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5 Best Buys

The Gear To Get You Filming Fast By JG Harding
Published August 2010

New to the world of video production and unsure what to buy? Our guide to the five best options in three software and hardware categories will get you started.

Motion Graphics & 3D animation software

If you want to add some flashy titles, or even build a 3D world from scratch, these programs will help you. Be warned, though: animation can be hard to grasp, so be prepared to download a trial version, watch plenty of tutorial videos and put in lots of practice time. Student versions are less expensive too.

Entry‑level Non‑linear Editors

These NLEs have certain features limited (examples given), but still provide a great solution for the aspiring videographer. They're good for those on a budget or keen to edit quickly, but be sure to check compatibility with your camera's shooting format.

  • 1. Adobe After Effects CS5 (£1025$999): Deep and powerful software for text, video, 2D and 3D object animation, as well as post‑production effects. Can manipulate 3D models created in 3D software. Links seamlessly with Premiere and other Adobe software.
  • 2. Autodesk 3D Studio Max 2011 (£2409$3459): Powerful 3D animation software often used for modelling in computer game production, as well as film work. Very deep and complex, used in many professional environments.
  • 3. Apple Motion 4 (£789$990): Included in Final Cut Studio package, makes it relatively easy to get started with titling and animation. Not quite as extensive as other software here, but well integrated with Apple family.
  • 4. Blender (Free): This multi-platform, open‑source 3D animation and modelling software is free! Very powerful, and tough for beginners, but supported by many on‑line and print tutorials and a large community of users.
  • 5. Maxon Cinema 4D R11.5 (from £746$995): Professional motion graphics and animation package for titles and full 3D animation, used extensively for television spots and ads. Relatively simple interface contains a powerful feature set.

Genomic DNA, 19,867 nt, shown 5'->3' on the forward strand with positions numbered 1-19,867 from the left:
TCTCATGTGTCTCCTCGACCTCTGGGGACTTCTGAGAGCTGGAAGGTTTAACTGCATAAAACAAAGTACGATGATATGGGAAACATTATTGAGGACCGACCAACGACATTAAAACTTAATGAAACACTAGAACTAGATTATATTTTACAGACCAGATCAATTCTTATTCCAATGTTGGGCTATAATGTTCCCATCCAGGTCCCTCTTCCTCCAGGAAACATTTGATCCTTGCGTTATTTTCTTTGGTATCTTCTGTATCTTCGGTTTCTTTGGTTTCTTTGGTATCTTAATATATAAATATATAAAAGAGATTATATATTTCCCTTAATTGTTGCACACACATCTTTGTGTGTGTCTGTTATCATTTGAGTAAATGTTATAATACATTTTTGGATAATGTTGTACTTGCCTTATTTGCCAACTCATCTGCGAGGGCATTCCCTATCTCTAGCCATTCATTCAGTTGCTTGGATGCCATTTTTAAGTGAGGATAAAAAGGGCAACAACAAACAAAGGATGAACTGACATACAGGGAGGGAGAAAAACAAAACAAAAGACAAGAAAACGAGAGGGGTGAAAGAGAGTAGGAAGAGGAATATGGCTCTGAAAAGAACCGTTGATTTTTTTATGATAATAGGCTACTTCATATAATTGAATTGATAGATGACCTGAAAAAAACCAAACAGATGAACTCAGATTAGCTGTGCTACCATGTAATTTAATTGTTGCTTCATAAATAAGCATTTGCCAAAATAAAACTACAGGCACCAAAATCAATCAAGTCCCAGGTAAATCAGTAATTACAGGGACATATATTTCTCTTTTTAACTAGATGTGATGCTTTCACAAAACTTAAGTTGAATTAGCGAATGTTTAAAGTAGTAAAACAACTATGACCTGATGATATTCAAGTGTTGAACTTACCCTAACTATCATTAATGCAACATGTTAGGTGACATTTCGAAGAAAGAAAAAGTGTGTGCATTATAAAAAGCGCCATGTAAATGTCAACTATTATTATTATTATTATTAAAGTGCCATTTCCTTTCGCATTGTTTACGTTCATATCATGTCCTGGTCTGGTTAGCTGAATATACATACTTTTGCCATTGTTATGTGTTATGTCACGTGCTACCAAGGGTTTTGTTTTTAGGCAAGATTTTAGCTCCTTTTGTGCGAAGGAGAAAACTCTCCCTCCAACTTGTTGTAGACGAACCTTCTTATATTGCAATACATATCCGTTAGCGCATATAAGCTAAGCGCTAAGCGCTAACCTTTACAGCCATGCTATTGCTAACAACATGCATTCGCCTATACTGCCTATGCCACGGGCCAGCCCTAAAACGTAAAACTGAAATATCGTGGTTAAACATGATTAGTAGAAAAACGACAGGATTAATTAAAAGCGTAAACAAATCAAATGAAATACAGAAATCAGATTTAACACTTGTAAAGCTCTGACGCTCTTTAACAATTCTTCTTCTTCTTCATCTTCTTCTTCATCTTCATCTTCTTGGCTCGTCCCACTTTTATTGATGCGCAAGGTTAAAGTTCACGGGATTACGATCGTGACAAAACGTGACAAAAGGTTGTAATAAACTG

Point a wonderful, professional cinema camera at a poorly‑lit scene and you'll be disappointed with the results. Lighting is important, and there are many solutions out there for all budgets, whether you're a dedicated semi‑pro or first‑time documentary maker.

    • 1. Adobe Premiere Elements 8 (£78$99): Windows only. Easy entry into video editing with simplified, clean workflow. No window for trimming footage; no 24P support; less native codec support than Premiere Pro; no batch capturing.
    • 2. Apple Final Cut Express 4 (£99$199): Supports DV, HDV and AVCHD; interface similar to Final Cut Pro. No 1080p support (720p and 1080i HD are supported); no timecode or batch capture; shorter Undo list.
    • 3. Avid Pinnacle Studio 14 HD (from £40$49): Consumer software. Supports HDV, DV and AVCHD editing. Editing layout is simplified when compared to Media Composer, but can create a decent edit.
    • 4. Edius Neo 2 (from £182$199): Similar to full version; handles many formats including uncompressed footage. Time remapping, the ability to import an EDL (Edit Decision List) from another NLE, and audio mixer have been disabled.
    • 5. Sony Vegas Movie Studio (from £43$39): We reviewed this in our May issue, so be sure to read that for more detail. Provides an editing environment close to that of a professional NLE, feels very DAW‑like in operation. Limitations include only four video tracks and two audio tracks to work with.
      • 1. 500W Worklight (around £20$25): If you're on a budget and really stuck for lighting, workman's lamps can really help. Careful positioning and improvised filtering help.
      • 2. Arri Arrilite 800 (£299$549): The real deal, complete with barn doors, focus control, protective mesh, gel frame (for filters) and in‑line power switch. You'll need to get a stand and fit the plug, but you can rely on it for plenty of shoots to come.
      • 3. LitePanels LP Micro (£210$305): A rectangular light for hot‑shoe mounting, comes complete with dimmer switch. Colour temperature remains constant throughout dimming, and gels can be fitted over the top. Uses six AA batteries.
      • 4. Rotolight RL48 (from £99$115): Innovative 48 LED design mounts on a shotgun mic, or in a hot shoe with an adaptor. Lasts six hours on three AA batteries, and comes with filter gels, with others available.
      • 5. Sima SL20LX (£20$29): Very low priced, this tiny LED panel is ideal for those with pocket video recorders. Comes with a mount for connecting to a tripod. You can even clip multiples together!